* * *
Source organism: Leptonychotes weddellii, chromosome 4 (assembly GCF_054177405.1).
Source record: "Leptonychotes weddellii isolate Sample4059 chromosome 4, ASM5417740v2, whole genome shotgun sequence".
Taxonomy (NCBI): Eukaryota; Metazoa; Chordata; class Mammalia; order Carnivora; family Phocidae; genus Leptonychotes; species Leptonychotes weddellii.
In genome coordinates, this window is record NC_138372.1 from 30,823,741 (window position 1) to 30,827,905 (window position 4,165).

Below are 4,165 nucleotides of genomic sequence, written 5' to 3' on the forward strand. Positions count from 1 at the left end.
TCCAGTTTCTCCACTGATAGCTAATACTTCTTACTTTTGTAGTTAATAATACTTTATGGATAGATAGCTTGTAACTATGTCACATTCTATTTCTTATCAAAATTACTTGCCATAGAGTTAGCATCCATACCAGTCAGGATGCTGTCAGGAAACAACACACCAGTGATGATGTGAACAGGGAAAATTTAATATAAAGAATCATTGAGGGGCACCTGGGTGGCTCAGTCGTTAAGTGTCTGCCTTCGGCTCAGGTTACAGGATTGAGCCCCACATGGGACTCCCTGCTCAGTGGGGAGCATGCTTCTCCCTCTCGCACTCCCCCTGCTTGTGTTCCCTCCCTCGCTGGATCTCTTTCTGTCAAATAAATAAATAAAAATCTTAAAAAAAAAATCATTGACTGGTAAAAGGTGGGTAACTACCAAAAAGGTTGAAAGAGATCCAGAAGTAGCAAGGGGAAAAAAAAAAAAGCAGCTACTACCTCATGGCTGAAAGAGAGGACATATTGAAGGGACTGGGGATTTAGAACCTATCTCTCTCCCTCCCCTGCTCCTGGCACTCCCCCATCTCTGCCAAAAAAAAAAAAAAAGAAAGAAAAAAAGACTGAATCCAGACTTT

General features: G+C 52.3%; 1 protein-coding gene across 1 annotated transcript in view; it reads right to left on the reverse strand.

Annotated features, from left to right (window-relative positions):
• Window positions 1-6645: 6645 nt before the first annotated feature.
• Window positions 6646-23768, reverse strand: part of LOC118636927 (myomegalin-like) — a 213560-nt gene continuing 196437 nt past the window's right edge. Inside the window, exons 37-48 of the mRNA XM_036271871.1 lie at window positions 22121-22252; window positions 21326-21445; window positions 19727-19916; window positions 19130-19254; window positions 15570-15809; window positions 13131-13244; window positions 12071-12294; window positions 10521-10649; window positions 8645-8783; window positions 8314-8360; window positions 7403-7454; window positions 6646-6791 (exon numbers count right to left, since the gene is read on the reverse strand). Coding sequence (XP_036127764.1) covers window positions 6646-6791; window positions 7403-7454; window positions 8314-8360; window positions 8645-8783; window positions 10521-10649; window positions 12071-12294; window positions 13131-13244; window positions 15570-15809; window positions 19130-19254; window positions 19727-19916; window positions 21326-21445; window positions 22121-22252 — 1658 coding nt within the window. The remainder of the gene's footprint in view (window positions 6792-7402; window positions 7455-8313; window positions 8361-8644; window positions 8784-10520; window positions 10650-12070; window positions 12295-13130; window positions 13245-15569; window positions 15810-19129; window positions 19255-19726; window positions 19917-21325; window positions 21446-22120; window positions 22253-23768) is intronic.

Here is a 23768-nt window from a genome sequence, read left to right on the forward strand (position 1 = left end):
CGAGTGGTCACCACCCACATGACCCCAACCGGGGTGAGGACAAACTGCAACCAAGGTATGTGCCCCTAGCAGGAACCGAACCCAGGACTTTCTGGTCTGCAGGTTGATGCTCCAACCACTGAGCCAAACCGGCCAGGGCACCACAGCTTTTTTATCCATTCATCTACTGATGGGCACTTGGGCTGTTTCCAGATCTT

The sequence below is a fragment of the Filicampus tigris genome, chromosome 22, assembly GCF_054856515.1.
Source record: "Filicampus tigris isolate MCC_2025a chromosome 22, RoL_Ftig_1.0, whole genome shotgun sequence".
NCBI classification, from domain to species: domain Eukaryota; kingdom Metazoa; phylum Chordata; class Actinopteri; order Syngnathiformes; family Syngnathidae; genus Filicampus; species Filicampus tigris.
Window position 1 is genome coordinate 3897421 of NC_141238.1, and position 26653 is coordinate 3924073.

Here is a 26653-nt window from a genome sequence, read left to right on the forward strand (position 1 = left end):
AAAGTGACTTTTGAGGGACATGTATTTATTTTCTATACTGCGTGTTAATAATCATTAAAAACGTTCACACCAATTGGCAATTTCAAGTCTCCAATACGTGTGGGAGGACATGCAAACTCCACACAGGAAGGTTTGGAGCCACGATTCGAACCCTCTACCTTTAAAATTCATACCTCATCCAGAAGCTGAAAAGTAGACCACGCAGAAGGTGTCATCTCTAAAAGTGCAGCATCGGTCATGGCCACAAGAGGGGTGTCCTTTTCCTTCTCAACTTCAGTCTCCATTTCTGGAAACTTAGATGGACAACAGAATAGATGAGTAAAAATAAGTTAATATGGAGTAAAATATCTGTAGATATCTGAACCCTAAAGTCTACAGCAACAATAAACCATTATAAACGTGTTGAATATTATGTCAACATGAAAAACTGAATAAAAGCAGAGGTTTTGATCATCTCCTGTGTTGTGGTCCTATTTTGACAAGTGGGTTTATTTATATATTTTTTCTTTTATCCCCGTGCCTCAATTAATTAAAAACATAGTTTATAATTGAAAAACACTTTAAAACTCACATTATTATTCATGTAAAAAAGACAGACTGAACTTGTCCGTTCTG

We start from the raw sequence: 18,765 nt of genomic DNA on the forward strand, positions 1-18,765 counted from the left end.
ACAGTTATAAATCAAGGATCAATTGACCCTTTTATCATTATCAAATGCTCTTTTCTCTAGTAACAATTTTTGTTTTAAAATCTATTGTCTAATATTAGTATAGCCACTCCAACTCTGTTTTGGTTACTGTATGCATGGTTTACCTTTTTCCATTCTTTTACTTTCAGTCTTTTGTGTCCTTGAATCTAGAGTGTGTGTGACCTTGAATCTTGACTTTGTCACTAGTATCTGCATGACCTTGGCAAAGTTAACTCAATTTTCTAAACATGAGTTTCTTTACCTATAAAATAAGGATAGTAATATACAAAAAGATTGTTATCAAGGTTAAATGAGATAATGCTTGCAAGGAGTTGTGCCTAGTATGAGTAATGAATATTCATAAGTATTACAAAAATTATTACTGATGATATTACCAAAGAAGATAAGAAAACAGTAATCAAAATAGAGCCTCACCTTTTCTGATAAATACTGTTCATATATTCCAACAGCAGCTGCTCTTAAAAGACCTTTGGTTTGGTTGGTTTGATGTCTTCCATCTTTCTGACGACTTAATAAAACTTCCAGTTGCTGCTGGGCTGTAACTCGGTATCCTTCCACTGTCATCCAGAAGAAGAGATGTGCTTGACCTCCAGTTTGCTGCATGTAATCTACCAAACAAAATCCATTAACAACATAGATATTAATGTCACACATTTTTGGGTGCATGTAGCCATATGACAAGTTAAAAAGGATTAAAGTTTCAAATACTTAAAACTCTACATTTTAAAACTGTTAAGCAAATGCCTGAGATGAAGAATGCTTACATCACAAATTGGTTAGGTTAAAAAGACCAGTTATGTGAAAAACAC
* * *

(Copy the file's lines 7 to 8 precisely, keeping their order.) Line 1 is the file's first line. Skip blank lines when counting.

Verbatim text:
General features: G+C 52.3%; 1 protein-coding gene across 1 annotated transcript in view; it reads right to left on the reverse strand.

Annotated features, from left to right (window-relative positions):